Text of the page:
Traditional approaches to studying communication in public spheres draw upon a product or outcome orientation that has prevented researchers from theorizing more specifically about how communication behaviors either inhibit or facilitate dialogic processes. Additionally, researchers typically emphasize consensus as a preferred outcome. Drawing upon a methodology explicitly developed to study communicating using a verb-oriented framework, we analyzed 1,360 postings from online pedagogical discussions. Our analysis focused on verbing micro-practices, the dynamic communicative actions through which participants make and (...)
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  26.  37
    Exploring Antecedents of Attitude and Intention Toward Internet Piracy Among College Students in South Korea.Hyoungkoo Khang, Eyun-Jung Ki, In-Kon Park & Seon-Gi Baek - 2012 - Asian Journal of Business Ethics 1 (2):177 - 194.
    Abstracts This study aims to examine the predictors of attitude and intentions toward Internet piracy in South Korea. Also, it intends to suggest a model of Internet piracy demonstrating the casual effects of factors of individual attitude and intentions toward Internet piracy. The results demonstrated that moral obligations and subjective norms are significant predictors of an individual’s attitude toward Internet piracy. Moreover, three factors—moral obligation, perceived behavioral control, and attitude—are essential antecedents of an individual’s intention to (...)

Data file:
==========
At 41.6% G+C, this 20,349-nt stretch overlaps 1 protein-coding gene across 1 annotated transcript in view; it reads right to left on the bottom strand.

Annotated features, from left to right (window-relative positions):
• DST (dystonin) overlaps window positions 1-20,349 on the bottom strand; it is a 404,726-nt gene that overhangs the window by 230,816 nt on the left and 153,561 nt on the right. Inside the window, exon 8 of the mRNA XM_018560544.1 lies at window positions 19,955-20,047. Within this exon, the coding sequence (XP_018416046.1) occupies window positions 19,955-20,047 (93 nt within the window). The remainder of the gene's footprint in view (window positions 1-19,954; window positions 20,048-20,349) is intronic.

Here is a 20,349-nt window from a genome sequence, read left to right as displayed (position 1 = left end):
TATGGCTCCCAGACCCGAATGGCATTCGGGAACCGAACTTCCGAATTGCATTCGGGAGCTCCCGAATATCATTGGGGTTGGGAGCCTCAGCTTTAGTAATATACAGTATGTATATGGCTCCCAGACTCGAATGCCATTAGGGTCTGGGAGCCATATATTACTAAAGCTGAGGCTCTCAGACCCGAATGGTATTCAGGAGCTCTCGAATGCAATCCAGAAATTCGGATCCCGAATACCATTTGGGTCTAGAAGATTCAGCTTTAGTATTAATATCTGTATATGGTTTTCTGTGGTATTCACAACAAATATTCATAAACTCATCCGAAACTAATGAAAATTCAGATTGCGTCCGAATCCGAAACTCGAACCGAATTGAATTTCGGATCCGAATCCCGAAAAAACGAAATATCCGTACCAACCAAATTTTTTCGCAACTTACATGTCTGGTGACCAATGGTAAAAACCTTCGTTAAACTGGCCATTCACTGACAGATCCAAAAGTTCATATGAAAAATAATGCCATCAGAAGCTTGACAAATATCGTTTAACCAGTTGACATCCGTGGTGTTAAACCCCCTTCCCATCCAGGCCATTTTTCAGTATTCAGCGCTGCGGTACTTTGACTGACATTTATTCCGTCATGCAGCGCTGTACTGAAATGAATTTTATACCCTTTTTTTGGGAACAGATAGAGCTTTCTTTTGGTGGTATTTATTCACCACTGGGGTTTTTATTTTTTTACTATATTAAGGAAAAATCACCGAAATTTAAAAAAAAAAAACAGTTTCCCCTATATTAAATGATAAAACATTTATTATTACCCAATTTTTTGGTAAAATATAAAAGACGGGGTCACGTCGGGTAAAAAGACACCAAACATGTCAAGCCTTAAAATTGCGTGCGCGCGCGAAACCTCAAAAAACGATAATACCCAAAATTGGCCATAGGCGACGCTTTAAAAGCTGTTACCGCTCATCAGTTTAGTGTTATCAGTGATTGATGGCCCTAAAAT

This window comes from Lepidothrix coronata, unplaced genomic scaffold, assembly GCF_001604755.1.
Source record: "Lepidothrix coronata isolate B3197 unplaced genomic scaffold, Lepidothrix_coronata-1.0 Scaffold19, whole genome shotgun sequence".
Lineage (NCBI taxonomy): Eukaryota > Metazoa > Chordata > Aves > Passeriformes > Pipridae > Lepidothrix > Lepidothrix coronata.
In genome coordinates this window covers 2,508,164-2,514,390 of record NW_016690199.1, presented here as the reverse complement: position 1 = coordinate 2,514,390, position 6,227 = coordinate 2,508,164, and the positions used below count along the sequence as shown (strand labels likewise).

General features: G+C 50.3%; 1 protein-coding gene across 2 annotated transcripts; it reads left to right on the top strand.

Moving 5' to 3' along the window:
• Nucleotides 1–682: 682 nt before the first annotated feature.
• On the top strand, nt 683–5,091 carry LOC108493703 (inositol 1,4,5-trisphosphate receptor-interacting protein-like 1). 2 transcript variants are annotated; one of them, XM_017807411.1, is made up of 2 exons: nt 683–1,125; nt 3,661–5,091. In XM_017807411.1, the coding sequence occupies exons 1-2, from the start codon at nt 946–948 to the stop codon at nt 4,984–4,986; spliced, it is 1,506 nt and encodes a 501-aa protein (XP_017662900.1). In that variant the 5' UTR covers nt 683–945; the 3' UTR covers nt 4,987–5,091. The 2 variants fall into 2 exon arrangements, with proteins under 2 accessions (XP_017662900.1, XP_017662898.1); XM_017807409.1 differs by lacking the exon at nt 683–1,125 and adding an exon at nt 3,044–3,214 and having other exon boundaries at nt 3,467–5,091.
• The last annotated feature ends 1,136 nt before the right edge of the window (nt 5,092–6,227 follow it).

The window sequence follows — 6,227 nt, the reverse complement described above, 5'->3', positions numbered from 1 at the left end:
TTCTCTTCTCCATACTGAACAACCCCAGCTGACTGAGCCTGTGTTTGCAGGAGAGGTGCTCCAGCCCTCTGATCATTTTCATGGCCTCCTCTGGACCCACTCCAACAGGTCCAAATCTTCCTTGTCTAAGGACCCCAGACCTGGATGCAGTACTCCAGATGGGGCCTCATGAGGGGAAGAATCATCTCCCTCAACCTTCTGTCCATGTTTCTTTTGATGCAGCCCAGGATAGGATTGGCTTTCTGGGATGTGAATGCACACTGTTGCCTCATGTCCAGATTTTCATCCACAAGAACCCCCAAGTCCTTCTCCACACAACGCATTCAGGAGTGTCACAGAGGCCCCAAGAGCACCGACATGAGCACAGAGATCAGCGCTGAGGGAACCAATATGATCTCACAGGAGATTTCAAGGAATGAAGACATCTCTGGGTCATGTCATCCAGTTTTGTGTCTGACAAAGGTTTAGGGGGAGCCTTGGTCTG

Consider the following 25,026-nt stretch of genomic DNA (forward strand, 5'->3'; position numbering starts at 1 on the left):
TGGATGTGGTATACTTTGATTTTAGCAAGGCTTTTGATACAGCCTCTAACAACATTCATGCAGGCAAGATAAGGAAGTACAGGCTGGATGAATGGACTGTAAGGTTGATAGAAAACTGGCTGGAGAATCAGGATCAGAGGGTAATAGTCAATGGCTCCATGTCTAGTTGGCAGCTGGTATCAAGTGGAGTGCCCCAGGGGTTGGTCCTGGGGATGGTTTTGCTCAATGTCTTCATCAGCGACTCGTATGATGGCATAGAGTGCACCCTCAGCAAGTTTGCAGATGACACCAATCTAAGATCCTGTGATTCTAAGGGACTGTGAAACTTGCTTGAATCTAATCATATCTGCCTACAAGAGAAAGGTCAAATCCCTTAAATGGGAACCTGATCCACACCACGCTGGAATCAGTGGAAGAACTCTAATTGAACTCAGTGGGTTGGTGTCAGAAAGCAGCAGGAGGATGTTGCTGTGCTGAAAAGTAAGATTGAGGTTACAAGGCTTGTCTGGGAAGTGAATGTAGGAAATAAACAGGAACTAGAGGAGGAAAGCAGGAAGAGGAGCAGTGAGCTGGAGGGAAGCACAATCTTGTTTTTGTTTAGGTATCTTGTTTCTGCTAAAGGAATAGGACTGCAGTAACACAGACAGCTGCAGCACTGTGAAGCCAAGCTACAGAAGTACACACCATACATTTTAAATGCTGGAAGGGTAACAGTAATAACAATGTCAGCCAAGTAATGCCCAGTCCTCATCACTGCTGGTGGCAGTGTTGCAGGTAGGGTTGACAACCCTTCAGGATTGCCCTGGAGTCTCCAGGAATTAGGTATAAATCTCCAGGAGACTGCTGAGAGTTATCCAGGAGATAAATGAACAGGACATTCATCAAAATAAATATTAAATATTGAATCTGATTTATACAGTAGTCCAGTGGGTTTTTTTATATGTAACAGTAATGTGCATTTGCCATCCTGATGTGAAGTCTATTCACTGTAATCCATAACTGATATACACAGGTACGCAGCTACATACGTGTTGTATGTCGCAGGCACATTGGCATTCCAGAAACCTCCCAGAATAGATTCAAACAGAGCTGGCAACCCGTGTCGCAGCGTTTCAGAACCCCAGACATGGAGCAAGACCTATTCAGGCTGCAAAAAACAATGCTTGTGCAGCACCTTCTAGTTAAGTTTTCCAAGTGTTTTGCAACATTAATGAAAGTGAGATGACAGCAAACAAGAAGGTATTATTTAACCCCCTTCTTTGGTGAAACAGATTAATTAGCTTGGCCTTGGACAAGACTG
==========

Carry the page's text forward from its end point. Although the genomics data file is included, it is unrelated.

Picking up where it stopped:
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  27.  3
    Internet-Enabled Access to Alternative Food Networks: A Comparison of Online and Offline Food Shoppers and Their Differing Interpretations of Quality.Benjamin Wills & Anthony Arundel - 2017 - Agriculture and Human Values 34 (3):701-712.
    Online food retail has the potential to broaden access to systems of food provision which promote social and environmental quality attributes. This possibility is explored using data from a survey of 365 consumers who purchased food either via internet retailers of local and organic food, or via farmers’ markets, in Vancouver, Canada and Melbourne, Australia. Survey results are analyzed using principal component and regression techniques and interpreted via the theoretical framework of conventions theory. Key findings show that while (...)